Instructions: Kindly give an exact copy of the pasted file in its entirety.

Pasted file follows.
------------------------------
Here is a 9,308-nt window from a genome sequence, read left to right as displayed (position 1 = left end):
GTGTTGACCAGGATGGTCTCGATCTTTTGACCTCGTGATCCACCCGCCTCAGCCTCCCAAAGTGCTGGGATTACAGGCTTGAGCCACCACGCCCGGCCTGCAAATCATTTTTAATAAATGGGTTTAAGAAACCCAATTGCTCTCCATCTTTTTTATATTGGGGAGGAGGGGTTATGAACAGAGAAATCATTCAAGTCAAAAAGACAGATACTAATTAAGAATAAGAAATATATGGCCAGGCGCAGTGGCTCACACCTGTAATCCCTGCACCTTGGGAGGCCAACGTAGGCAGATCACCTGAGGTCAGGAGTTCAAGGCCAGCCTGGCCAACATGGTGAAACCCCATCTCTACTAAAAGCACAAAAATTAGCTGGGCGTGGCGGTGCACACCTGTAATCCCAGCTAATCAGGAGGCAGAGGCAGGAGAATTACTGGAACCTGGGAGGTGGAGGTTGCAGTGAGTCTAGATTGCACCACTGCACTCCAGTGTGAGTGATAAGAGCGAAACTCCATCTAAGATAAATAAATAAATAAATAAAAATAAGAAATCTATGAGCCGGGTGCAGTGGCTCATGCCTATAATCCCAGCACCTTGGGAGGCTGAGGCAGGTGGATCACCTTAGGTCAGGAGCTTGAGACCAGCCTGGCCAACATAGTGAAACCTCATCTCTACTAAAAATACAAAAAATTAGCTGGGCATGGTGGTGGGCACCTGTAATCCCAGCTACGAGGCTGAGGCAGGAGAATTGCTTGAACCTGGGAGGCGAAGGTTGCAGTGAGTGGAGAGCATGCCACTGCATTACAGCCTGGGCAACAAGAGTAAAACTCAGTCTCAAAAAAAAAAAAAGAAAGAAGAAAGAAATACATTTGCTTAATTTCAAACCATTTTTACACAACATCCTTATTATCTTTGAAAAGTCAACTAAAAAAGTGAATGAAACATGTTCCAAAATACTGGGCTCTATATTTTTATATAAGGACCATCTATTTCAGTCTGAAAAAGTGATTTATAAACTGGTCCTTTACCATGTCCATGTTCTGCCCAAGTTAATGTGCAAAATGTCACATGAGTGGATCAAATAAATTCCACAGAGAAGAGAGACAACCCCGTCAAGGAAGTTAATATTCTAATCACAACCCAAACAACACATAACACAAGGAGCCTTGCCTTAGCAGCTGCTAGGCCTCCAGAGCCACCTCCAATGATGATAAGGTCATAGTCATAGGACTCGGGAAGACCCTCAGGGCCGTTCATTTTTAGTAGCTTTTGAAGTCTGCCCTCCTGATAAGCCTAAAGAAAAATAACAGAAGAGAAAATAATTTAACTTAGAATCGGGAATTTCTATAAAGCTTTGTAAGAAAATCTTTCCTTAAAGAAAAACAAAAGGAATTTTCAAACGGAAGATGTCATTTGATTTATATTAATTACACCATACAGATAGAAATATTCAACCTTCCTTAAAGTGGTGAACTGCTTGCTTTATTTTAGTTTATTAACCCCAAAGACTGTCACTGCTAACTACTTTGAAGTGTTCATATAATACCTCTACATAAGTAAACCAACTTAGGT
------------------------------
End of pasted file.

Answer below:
Here is a 9,308-nt window from a genome sequence, read left to right as displayed (position 1 = left end):
GTGTTGACCAGGATGGTCTCGATCTTTTGACCTCGTGATCCACCCGCCTCAGCCTCCCAAAGTGCTGGGATTACAGGCTTGAGCCACCACGCCCGGCCTGCAAATCATTTTTAATAAATGGGTTTAAGAAACCCAATTGCTCTCCATCTTTTTTATATTGGGGAGGAGGGGTTATGAACAGAGAAATCATTCAAGTCAAAAAGACAGATACTAATTAAGAATAAGAAATATATGGCCAGGCGCAGTGGCTCACACCTGTAATCCCTGCACCTTGGGAGGCCAACGTAGGCAGATCACCTGAGGTCAGGAGTTCAAGGCCAGCCTGGCCAACATGGTGAAACCCCATCTCTACTAAAAGCACAAAAATTAGCTGGGCGTGGCGGTGCACACCTGTAATCCCAGCTAATCAGGAGGCAGAGGCAGGAGAATTACTGGAACCTGGGAGGTGGAGGTTGCAGTGAGTCTAGATTGCACCACTGCACTCCAGTGTGAGTGATAAGAGCGAAACTCCATCTAAGATAAATAAATAAATAAATAAAAATAAGAAATCTATGAGCCGGGTGCAGTGGCTCATGCCTATAATCCCAGCACCTTGGGAGGCTGAGGCAGGTGGATCACCTTAGGTCAGGAGCTTGAGACCAGCCTGGCCAACATAGTGAAACCTCATCTCTACTAAAAATACAAAAAATTAGCTGGGCATGGTGGTGGGCACCTGTAATCCCAGCTACGAGGCTGAGGCAGGAGAATTGCTTGAACCTGGGAGGCGAAGGTTGCAGTGAGTGGAGAGCATGCCACTGCATTACAGCCTGGGCAACAAGAGTAAAACTCAGTCTCAAAAAAAAAAAAAGAAAGAAGAAAGAAATACATTTGCTTAATTTCAAACCATTTTTACACAACATCCTTATTATCTTTGAAAAGTCAACTAAAAAAGTGAATGAAACATGTTCCAAAATACTGGGCTCTATATTTTTATATAAGGACCATCTATTTCAGTCTGAAAAAGTGATTTATAAACTGGTCCTTTACCATGTCCATGTTCTGCCCAAGTTAATGTGCAAAATGTCACATGAGTGGATCAAATAAATTCCACAGAGAAGAGAGACAACCCCGTCAAGGAAGTTAATATTCTAATCACAACCCAAACAACACATAACACAAGGAGCCTTGCCTTAGCAGCTGCTAGGCCTCCAGAGCCACCTCCAATGATGATAAGGTCATAGTCATAGGACTCGGGAAGACCCTCAGGGCCGTTCATTTTTAGTAGCTTTTGAAGTCTGCCCTCCTGATAAGCCTAAAGAAAAATAACAGAAGAGAAAATAATTTAACTTAGAATCGGGAATTTCTATAAAGCTTTGTAAGAAAATCTTTCCTTAAAGAAAAACAAAAGGAATTTTCAAACGGAAGATGTCATTTGATTTATATTAATTACACCATACAGATAGAAATATTCAACCTTCCTTAAAGTGGTGAACTGCTTGCTTTATTTTAGTTTATTAACCCCAAAGACTGTCACTGCTAACTACTTTGAAGTGTTCATATAATACCTCTACATAAGTAAACCAACTTAGGT